This church’s cancer-curing elixir is really bleach, federal authorities say

Mar 16, 2016

Photo credit: Doug Nash

By

It wasn’t hard to see why the Justice Department prosecuted Louis Daniel Smith for selling misbranded drugs. By their account, the 46-year-old was selling a substance that he claimed could cure everything from cancer to AIDS to asthma but was, in reality, a type of bleach.

Smith was convicted last year and is now serving a sentence of four years and three months in federal prison. But his miracle cure, dismissed as fake by the Food and Drug Administration, continues to be promoted by its devoted, anti-pharmaceutical-industry advocates. They say they’re unafraid of the authorities because they’re not selling the substance but simply spreading their religious values.

“As long as I’m just telling you about it, it’s just education,” said 78-year-old Floyd Jerred, a bishop in the Genesis II Church of Health & Healing, which has made the elixir the centerpiece of its religion. “And if they do lock me up, I know how to do out-of-body travel. I can go anywhere, see anything I want to see anyway.”

The case of MMS, also known as Miracle Mineral Solution or Miracle Mineral Supplement, illustrates a persistent problem for federal regulators and prosecutors. People seeking a quick way to get cured — or to get healthier, skinnier or stronger — are willing to try untested products, and some in the supplement industry prey on their hopes.

Federal prosecutors have recently been cracking down. A Justice Department spokesman said year-by-year data was not available, but in November the department announced it had brought civil or criminal cases against more than 100 makers and marketers of dietary supplements as part of a sweep.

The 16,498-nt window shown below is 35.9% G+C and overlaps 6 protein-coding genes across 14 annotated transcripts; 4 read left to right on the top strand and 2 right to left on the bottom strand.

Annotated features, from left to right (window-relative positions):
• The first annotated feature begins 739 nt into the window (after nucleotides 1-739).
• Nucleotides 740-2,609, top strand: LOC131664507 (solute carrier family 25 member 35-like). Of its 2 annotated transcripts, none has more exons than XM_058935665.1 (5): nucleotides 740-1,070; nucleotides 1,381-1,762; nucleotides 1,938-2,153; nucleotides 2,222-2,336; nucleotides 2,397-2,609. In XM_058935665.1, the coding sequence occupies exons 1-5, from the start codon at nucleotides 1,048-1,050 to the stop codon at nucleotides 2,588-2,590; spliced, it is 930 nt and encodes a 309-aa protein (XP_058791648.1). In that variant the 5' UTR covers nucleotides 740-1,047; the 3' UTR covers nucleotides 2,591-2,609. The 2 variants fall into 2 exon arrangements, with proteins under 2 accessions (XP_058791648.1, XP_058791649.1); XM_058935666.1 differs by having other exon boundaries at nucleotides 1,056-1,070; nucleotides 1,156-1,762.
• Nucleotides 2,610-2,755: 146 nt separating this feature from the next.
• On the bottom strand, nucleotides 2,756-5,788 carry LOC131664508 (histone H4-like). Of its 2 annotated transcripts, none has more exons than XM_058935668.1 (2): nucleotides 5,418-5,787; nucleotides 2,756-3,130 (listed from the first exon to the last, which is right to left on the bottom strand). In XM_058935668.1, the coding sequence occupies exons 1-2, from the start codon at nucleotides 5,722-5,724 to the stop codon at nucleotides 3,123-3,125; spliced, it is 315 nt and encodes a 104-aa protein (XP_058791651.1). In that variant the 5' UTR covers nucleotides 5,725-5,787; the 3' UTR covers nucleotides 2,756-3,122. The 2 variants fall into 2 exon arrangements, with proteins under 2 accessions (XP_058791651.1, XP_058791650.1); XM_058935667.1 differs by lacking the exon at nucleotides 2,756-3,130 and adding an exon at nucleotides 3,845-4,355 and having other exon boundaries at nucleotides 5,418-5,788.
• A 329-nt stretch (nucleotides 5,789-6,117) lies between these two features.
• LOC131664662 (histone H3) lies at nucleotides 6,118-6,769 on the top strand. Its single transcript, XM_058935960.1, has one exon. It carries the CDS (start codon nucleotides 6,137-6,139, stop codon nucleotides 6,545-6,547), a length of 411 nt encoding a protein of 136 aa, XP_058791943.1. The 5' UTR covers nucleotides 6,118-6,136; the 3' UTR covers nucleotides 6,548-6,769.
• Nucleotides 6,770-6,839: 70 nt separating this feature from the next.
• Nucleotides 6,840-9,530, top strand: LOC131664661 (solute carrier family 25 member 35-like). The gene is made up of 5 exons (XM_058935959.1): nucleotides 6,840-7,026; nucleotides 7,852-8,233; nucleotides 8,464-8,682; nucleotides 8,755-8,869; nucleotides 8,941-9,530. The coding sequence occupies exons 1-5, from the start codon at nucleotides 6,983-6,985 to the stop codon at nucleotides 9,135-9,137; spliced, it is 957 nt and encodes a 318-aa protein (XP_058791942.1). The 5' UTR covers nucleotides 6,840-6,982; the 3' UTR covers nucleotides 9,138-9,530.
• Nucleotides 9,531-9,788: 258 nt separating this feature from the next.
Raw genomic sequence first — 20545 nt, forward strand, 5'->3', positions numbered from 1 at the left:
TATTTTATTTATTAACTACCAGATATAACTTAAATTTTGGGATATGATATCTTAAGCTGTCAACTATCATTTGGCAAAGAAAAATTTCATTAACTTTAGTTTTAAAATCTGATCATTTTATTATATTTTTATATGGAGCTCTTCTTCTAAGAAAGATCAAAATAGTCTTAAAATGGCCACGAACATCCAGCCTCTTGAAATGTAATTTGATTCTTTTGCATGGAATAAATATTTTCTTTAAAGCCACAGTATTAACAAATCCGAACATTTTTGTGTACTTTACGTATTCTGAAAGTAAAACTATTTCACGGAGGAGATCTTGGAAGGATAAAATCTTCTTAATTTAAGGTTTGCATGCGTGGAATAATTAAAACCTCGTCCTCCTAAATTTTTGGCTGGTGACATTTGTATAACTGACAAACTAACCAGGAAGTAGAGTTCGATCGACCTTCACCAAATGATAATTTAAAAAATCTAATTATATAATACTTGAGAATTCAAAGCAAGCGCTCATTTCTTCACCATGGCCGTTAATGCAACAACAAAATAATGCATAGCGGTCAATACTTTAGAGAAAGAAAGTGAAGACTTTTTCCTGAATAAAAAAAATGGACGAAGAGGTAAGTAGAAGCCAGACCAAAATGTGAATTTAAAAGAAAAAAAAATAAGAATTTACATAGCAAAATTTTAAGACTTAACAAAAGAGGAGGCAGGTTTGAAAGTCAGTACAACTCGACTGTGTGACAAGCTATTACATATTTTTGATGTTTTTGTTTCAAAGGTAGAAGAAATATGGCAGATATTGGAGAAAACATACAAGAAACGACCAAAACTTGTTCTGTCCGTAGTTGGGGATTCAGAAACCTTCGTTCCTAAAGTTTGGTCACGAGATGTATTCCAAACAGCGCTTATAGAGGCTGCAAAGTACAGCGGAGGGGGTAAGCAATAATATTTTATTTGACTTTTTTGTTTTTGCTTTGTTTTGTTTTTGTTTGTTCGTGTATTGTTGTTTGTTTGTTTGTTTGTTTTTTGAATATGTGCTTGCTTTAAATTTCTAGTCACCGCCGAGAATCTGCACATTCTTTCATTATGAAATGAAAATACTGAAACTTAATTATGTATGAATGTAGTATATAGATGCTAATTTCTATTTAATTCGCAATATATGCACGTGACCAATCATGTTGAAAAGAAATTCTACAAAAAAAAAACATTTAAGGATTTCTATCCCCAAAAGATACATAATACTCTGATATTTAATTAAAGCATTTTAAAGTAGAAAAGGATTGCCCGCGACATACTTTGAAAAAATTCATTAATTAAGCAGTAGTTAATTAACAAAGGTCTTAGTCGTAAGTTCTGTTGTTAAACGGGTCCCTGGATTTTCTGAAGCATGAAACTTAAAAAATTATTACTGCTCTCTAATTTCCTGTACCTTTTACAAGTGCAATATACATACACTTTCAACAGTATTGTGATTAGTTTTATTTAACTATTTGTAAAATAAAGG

Attorney General Loretta E. Lynch noted the aggressive enforcement in a video message released Tuesday. In one indictment, prosecutors alleged that the distributors of two popular workout and weight-loss supplements — Jack3d and OxyElite Pro — lied about the ingredients in their products and knew of studies linking them to liver toxicity.

But MMS and testimonials about its effectiveness continue to proliferate online, largely because of the Genesis II Church of Health & Healing. Church leaders put on costly seminars for people to learn more about the product, and one later this month in Houston asks people for “$500 cash at the door,” according to an online listing.

Benjamin C. Mizer, the principal deputy assistant attorney general for the Justice Department’s civil division, said supplements are not subject to standards as rigorous as those for FDA-approved drugs. MMS, he said, represents a “particularly egregious” case.

“The people who are promoting and distributing MMS are telling people to ingest bleach, and that is not good for anyone,” Mizer said.


Source: https://www.washingtonpost.com/national/federal-authorities-this-churchs-cancer-curing-elixir-is-really-bleach/2016/03/09/17f9e7d2-e238-11e5-9c36-e1902f6b6571_story.html

8 comments on “This church’s cancer-curing elixir is really bleach, federal authorities say

  • And if they do lock me up, I know how to do out-of-body travel. I can go anywhere, see anything I want to see anyway.”

    How does one begin to deal with such insanity?

    Church leaders put on costly seminars for people to learn more about the product, and one later this month in Houston asks people for “$500 cash at the door,” according to an online listing.

    Religion, always finds its way to the almighty dollar!
    Report abuse